|Collaborators||Brick Lane Jamme Masjid community|
|Inclusive Mosque Initiative|
Assembly is a site-specific research project made in collaboration with Brick Lane Jamme Masjid community, Jamaat (2018) (translated from Arabic meaning assembly) was made and exhibited respecting the religious and cultural rules of the mosque. The mechanical recording device was used as an anonymous eye; in a culturally sensitive environment such as the mosque, the objectivity of the machine allowed entry to a place that is forbidden for a female non-Muslim.
The camera was not permitted to film in front of the people praying, nor could it show their faces. Subsequently, an automated rig was constructed to film from above, at a constant speed from the entrance to the Mihrab. The pre-recorded footage of the Jamaat prayer was then projected back into the architectural space using the same automated device. The controlled motorisation of the projection mirrors the movement of the recorded image, which gave the effect of only the frame moving through physical space, constantly revealing and concealing the actual site below. The projected image appeared to be multi-layered, as the image of the carpet mapped with the real carpet, whereas the bodies in prayer became ghostly illusions.
Jamaat questioned how the projected image relates to the real space and how the experience of the real space was mediated by the image. Both installations brought forth a very precise relationship between body and space, helped by the fact that the people it addressed are coming to worship and therefore invested in the place. It could be argued that there is already a form of site-integrity in the mosque because of the religious and social practices that happen there. How much are the religious practices responsible for defining a mosque?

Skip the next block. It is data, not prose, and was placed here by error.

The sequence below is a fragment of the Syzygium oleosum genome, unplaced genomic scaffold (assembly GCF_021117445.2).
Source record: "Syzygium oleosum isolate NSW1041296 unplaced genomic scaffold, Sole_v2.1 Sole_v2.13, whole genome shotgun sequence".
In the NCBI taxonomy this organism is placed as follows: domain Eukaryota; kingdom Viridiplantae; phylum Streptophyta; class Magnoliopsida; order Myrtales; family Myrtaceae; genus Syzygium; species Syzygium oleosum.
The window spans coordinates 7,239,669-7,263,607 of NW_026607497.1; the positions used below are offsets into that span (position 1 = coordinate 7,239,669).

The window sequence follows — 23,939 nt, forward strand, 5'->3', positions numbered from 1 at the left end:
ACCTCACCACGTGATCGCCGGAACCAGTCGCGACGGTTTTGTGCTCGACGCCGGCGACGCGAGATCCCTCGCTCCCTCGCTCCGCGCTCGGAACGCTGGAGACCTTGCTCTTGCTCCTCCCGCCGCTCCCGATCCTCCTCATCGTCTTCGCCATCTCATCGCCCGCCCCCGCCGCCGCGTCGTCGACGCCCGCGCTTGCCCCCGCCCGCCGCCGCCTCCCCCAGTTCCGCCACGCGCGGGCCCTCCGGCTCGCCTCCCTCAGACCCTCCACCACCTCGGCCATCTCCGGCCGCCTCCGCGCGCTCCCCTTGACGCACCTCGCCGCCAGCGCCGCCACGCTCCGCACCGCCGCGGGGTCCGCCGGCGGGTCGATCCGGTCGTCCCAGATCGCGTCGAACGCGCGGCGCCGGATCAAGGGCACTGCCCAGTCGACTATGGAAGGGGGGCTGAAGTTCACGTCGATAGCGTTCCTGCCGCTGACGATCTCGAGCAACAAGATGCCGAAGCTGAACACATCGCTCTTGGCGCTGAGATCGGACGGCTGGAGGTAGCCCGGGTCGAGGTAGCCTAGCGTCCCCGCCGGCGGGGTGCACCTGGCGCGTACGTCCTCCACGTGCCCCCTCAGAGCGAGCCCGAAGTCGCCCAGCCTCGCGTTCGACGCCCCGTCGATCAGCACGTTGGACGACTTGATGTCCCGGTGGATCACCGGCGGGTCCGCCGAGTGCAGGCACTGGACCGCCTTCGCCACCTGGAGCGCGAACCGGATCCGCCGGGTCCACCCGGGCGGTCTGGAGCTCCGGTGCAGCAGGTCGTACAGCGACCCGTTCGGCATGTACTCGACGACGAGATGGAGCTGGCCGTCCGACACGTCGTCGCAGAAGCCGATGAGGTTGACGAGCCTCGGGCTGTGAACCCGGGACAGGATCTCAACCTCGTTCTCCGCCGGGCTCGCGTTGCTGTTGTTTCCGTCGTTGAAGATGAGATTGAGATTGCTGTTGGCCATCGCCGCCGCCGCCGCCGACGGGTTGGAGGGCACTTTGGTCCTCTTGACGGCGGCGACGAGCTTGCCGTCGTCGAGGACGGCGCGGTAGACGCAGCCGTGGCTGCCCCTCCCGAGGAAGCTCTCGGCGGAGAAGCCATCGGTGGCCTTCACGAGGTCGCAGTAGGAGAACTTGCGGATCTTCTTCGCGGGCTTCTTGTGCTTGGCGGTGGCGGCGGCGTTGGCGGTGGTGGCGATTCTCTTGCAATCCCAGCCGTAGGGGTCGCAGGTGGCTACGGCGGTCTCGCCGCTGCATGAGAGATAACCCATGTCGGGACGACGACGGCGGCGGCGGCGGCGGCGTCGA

Jamaat found a way to connect and engage the prayer spaces, allowing access for men and women to both sites. Each installation functioned as a self-making apparatus, in turn, making a broader argument about the triumph of lived space over representational space. At the end of the residency, the Jamme Masjid invited the general public into the main prayer hall and female prayer room, providing an opportunity for Muslims and non-Muslims to experience Jamaat first hand via the site-performances.
Jamaat was made using site-integrity, an interdisciplinary and process-driven research practice that questions the material, political and sensory representation of place. It is a site-specific and collaborative practice that builds direct social relationships with new audiences specific to the site. The research is essentially a performance art practice, exploring the comprehension of space as dualistically experienced and represented.
In order to explore the success of this proposed working methodology, this research seeks to answer the following questions:
• - How do relationships to sites affect the making and reception of the work?
• - How effective is this working methodology, and how do we evaluate it?
• - How can the differing interests of collaborators be shared meaningfully and productively?
• - Who will benefit from the findings in the wider community?
|Date||24 Oct 2018|